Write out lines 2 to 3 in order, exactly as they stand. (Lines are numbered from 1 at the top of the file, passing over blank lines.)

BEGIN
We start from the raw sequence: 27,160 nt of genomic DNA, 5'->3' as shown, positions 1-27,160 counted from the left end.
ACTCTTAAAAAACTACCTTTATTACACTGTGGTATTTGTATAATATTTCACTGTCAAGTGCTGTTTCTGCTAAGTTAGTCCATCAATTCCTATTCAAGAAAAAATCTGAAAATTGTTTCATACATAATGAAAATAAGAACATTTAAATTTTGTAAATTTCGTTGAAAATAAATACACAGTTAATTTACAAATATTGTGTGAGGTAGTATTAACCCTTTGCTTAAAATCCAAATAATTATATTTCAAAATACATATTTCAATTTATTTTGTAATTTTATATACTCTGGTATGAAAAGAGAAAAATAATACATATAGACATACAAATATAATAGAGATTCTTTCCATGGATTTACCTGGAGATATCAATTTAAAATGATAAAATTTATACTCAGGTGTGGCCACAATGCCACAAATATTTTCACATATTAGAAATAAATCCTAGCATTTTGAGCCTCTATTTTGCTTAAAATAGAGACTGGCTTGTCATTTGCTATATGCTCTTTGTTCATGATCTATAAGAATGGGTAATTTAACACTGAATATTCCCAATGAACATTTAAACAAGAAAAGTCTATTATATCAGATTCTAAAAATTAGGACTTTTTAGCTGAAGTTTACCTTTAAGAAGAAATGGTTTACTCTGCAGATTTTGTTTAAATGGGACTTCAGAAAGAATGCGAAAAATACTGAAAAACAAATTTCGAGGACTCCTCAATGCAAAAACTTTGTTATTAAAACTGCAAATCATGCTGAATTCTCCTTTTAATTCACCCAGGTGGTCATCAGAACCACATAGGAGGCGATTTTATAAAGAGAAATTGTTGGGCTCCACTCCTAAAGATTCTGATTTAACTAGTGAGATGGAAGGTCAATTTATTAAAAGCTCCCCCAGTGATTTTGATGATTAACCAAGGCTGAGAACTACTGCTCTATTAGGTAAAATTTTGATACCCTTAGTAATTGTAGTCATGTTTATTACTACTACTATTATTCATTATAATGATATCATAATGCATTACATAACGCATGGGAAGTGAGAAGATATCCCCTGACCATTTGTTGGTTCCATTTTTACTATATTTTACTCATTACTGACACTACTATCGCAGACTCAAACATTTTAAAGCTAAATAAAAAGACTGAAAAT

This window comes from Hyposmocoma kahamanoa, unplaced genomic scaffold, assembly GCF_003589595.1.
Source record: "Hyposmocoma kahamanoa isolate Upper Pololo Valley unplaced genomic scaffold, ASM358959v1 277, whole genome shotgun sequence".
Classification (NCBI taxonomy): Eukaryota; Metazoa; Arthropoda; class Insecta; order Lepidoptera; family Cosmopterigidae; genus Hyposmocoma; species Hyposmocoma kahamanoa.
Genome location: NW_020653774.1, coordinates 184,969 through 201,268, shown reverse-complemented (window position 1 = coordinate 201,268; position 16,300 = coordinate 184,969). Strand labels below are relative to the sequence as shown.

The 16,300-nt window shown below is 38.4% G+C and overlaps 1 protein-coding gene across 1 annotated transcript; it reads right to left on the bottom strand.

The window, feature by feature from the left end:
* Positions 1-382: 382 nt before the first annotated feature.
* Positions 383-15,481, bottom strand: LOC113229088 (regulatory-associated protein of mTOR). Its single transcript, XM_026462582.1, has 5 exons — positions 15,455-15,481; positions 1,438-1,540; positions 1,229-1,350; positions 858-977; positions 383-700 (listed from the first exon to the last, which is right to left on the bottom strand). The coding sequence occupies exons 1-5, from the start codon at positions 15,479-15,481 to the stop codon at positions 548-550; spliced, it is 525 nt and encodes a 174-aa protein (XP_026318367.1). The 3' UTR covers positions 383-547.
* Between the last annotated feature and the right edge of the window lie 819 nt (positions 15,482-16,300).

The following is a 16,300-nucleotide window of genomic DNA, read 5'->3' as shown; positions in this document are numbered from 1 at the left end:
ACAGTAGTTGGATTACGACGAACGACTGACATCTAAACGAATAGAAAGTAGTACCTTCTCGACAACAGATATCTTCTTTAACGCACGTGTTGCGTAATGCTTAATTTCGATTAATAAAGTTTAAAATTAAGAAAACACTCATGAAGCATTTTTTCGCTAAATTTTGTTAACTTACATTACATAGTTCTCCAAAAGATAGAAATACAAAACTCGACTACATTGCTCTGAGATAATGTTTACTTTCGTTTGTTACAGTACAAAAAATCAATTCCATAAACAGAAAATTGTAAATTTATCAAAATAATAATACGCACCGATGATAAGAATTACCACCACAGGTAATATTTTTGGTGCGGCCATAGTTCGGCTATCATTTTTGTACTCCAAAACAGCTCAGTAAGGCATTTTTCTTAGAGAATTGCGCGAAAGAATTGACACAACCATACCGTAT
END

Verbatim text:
ACTCTTAAAAAACTACCTTTATTACACTGTGGTATTTGTATAATATTTCACTGTCAAGTGCTGTTTCTGCTAAGTTAGTCCATCAATTCCTATTCAAGAAAAAATCTGAAAATTGTTTCATACATAATGAAAATAAGAACATTTAAATTTTGTAAATTTCGTTGAAAATAAATACACAGTTAATTTACAAATATTGTGTGAGGTAGTATTAACCCTTTGCTTAAAATCCAAATAATTATATTTCAAAATACATATTTCAATTTATTTTGTAATTTTATATACTCTGGTATGAAAAGAGAAAAATAATACATATAGACATACAAATATAATAGAGATTCTTTCCATGGATTTACCTGGAGATATCAATTTAAAATGATAAAATTTATACTCAGGTGTGGCCACAATGCCACAAATATTTTCACATATTAGAAATAAATCCTAGCATTTTGAGCCTCTATTTTGCTTAAAATAGAGACTGGCTTGTCATTTGCTATATGCTCTTTGTTCATGATCTATAAGAATGGGTAATTTAACACTGAATATTCCCAATGAACATTTAAACAAGAAAAGTCTATTATATCAGATTCTAAAAATTAGGACTTTTTAGCTGAAGTTTACCTTTAAGAAGAAATGGTTTACTCTGCAGATTTTGTTTAAATGGGACTTCAGAAAGAATGCGAAAAATACTGAAAAACAAATTTCGAGGACTCCTCAATGCAAAAACTTTGTTATTAAAACTGCAAATCATGCTGAATTCTCCTTTTAATTCACCCAGGTGGTCATCAGAACCACATAGGAGGCGATTTTATAAAGAGAAATTGTTGGGCTCCACTCCTAAAGATTCTGATTTAACTAGTGAGATGGAAGGTCAATTTATTAAAAGCTCCCCCAGTGATTTTGATGATTAACCAAGGCTGAGAACTACTGCTCTATTAGGTAAAATTTTGATACCCTTAGTAATTGTAGTCATGTTTATTACTACTACTATTATTCATTATAATGATATCATAATGCATTACATAACGCATGGGAAGTGAGAAGATATCCCCTGACCATTTGTTGGTTCCATTTTTACTATATTTTACTCATTACTGACACTACTATCGCAGACTCAAACATTTTAAAGCTAAATAAAAAGACTGAAAAT

This window comes from Hyposmocoma kahamanoa, unplaced genomic scaffold, assembly GCF_003589595.1.